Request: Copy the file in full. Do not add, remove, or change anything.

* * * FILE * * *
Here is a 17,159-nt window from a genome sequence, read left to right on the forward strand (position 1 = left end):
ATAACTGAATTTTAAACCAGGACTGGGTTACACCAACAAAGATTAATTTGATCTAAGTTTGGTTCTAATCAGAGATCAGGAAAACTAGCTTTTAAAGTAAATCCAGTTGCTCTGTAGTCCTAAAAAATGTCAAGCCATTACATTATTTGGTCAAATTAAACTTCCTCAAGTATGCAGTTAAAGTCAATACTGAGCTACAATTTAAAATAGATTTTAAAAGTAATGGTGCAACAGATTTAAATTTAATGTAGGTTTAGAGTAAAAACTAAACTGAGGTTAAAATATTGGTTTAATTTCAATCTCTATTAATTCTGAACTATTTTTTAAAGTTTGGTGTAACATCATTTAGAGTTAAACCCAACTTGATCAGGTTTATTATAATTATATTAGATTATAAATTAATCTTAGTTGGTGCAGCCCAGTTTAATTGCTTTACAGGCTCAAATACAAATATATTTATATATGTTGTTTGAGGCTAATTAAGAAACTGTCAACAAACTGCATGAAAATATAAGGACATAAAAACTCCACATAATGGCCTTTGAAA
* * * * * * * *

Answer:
Here is a 17,159-nt window from a genome sequence, read left to right on the forward strand (position 1 = left end):
ATAACTGAATTTTAAACCAGGACTGGGTTACACCAACAAAGATTAATTTGATCTAAGTTTGGTTCTAATCAGAGATCAGGAAAACTAGCTTTTAAAGTAAATCCAGTTGCTCTGTAGTCCTAAAAAATGTCAAGCCATTACATTATTTGGTCAAATTAAACTTCCTCAAGTATGCAGTTAAAGTCAATACTGAGCTACAATTTAAAATAGATTTTAAAAGTAATGGTGCAACAGATTTAAATTTAATGTAGGTTTAGAGTAAAAACTAAACTGAGGTTAAAATATTGGTTTAATTTCAATCTCTATTAATTCTGAACTATTTTTTAAAGTTTGGTGTAACATCATTTAGAGTTAAACCCAACTTGATCAGGTTTATTATAATTATATTAGATTATAAATTAATCTTAGTTGGTGCAGCCCAGTTTAATTGCTTTACAGGCTCAAATACAAATATATTTATATATGTTGTTTGAGGCTAATTAAGAAACTGTCAACAAACTGCATGAAAATATAAGGACATAAAAACTCCACATAATGGCCTTTGAAA